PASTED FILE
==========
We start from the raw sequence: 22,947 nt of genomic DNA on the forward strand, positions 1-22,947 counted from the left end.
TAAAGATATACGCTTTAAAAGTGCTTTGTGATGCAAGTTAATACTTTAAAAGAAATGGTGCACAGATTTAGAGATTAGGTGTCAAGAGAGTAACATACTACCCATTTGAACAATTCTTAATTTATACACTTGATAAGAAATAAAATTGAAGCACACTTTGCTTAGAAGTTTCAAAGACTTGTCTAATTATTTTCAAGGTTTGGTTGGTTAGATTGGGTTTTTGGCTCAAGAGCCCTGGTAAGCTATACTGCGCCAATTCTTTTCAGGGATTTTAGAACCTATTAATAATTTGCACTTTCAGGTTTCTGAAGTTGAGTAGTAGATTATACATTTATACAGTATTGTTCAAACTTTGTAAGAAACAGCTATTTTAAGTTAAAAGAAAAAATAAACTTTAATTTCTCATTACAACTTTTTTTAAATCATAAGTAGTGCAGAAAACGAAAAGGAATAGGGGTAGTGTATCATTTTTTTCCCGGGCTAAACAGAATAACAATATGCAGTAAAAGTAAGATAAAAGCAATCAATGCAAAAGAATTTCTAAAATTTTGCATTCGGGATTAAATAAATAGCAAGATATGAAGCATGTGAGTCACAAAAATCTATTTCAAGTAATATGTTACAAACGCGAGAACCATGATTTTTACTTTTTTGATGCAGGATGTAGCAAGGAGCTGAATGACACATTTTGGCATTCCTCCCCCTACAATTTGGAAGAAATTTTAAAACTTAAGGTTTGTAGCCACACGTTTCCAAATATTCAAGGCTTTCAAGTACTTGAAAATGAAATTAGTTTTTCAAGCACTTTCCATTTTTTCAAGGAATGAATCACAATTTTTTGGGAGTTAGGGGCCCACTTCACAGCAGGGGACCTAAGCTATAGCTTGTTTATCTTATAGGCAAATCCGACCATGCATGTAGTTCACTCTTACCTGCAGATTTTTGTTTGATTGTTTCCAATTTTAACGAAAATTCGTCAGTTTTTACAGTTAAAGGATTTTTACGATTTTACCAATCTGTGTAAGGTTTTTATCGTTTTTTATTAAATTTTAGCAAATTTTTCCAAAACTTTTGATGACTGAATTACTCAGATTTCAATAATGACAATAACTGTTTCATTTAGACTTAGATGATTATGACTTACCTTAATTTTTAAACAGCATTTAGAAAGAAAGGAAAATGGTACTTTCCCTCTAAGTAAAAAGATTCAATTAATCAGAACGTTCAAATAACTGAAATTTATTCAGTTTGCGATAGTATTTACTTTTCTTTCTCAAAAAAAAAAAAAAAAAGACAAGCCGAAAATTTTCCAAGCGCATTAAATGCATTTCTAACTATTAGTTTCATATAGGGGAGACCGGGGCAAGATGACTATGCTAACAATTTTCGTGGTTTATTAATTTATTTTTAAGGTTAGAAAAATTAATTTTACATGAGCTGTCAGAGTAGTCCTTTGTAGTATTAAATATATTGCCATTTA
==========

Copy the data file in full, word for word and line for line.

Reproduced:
We start from the raw sequence: 22,947 nt of genomic DNA on the forward strand, positions 1-22,947 counted from the left end.
TAAAGATATACGCTTTAAAAGTGCTTTGTGATGCAAGTTAATACTTTAAAAGAAATGGTGCACAGATTTAGAGATTAGGTGTCAAGAGAGTAACATACTACCCATTTGAACAATTCTTAATTTATACACTTGATAAGAAATAAAATTGAAGCACACTTTGCTTAGAAGTTTCAAAGACTTGTCTAATTATTTTCAAGGTTTGGTTGGTTAGATTGGGTTTTTGGCTCAAGAGCCCTGGTAAGCTATACTGCGCCAATTCTTTTCAGGGATTTTAGAACCTATTAATAATTTGCACTTTCAGGTTTCTGAAGTTGAGTAGTAGATTATACATTTATACAGTATTGTTCAAACTTTGTAAGAAACAGCTATTTTAAGTTAAAAGAAAAAATAAACTTTAATTTCTCATTACAACTTTTTTTAAATCATAAGTAGTGCAGAAAACGAAAAGGAATAGGGGTAGTGTATCATTTTTTTCCCGGGCTAAACAGAATAACAATATGCAGTAAAAGTAAGATAAAAGCAATCAATGCAAAAGAATTTCTAAAATTTTGCATTCGGGATTAAATAAATAGCAAGATATGAAGCATGTGAGTCACAAAAATCTATTTCAAGTAATATGTTACAAACGCGAGAACCATGATTTTTACTTTTTTGATGCAGGATGTAGCAAGGAGCTGAATGACACATTTTGGCATTCCTCCCCCTACAATTTGGAAGAAATTTTAAAACTTAAGGTTTGTAGCCACACGTTTCCAAATATTCAAGGCTTTCAAGTACTTGAAAATGAAATTAGTTTTTCAAGCACTTTCCATTTTTTCAAGGAATGAATCACAATTTTTTGGGAGTTAGGGGCCCACTTCACAGCAGGGGACCTAAGCTATAGCTTGTTTATCTTATAGGCAAATCCGACCATGCATGTAGTTCACTCTTACCTGCAGATTTTTGTTTGATTGTTTCCAATTTTAACGAAAATTCGTCAGTTTTTACAGTTAAAGGATTTTTACGATTTTACCAATCTGTGTAAGGTTTTTATCGTTTTTTATTAAATTTTAGCAAATTTTTCCAAAACTTTTGATGACTGAATTACTCAGATTTCAATAATGACAATAACTGTTTCATTTAGACTTAGATGATTATGACTTACCTTAATTTTTAAACAGCATTTAGAAAGAAAGGAAAATGGTACTTTCCCTCTAAGTAAAAAGATTCAATTAATCAGAACGTTCAAATAACTGAAATTTATTCAGTTTGCGATAGTATTTACTTTTCTTTCTCAAAAAAAAAAAAAAAAAGACAAGCCGAAAATTTTCCAAGCGCATTAAATGCATTTCTAACTATTAGTTTCATATAGGGGAGACCGGGGCAAGATGACTATGCTAACAATTTTCGTGGTTTATTAATTTATTTTTAAGGTTAGAAAAATTAATTTTACATGAGCTGTCAGAGTAGTCCTTTGTAGTATTAAATATATTGCCATTTA